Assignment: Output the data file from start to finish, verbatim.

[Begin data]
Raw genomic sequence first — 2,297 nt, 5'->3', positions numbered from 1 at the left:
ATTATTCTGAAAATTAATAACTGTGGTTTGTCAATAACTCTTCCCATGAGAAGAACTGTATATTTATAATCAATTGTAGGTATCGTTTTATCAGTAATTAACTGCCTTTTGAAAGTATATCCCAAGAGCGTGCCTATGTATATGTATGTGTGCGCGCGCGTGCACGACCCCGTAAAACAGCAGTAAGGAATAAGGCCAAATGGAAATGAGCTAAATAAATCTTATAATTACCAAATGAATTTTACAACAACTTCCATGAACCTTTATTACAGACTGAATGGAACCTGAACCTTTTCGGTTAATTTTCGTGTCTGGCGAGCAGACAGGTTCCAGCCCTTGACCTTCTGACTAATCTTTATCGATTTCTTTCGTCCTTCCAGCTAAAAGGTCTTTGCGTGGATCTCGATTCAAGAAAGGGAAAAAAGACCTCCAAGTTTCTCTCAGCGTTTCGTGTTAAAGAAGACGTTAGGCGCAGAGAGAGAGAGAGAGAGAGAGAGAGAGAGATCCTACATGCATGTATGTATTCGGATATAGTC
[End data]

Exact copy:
Raw genomic sequence first — 2,297 nt, 5'->3', positions numbered from 1 at the left:
ATTATTCTGAAAATTAATAACTGTGGTTTGTCAATAACTCTTCCCATGAGAAGAACTGTATATTTATAATCAATTGTAGGTATCGTTTTATCAGTAATTAACTGCCTTTTGAAAGTATATCCCAAGAGCGTGCCTATGTATATGTATGTGTGCGCGCGCGTGCACGACCCCGTAAAACAGCAGTAAGGAATAAGGCCAAATGGAAATGAGCTAAATAAATCTTATAATTACCAAATGAATTTTACAACAACTTCCATGAACCTTTATTACAGACTGAATGGAACCTGAACCTTTTCGGTTAATTTTCGTGTCTGGCGAGCAGACAGGTTCCAGCCCTTGACCTTCTGACTAATCTTTATCGATTTCTTTCGTCCTTCCAGCTAAAAGGTCTTTGCGTGGATCTCGATTCAAGAAAGGGAAAAAAGACCTCCAAGTTTCTCTCAGCGTTTCGTGTTAAAGAAGACGTTAGGCGCAGAGAGAGAGAGAGAGAGAGAGAGAGAGAGATCCTACATGCATGTATGTATTCGGATATAGTC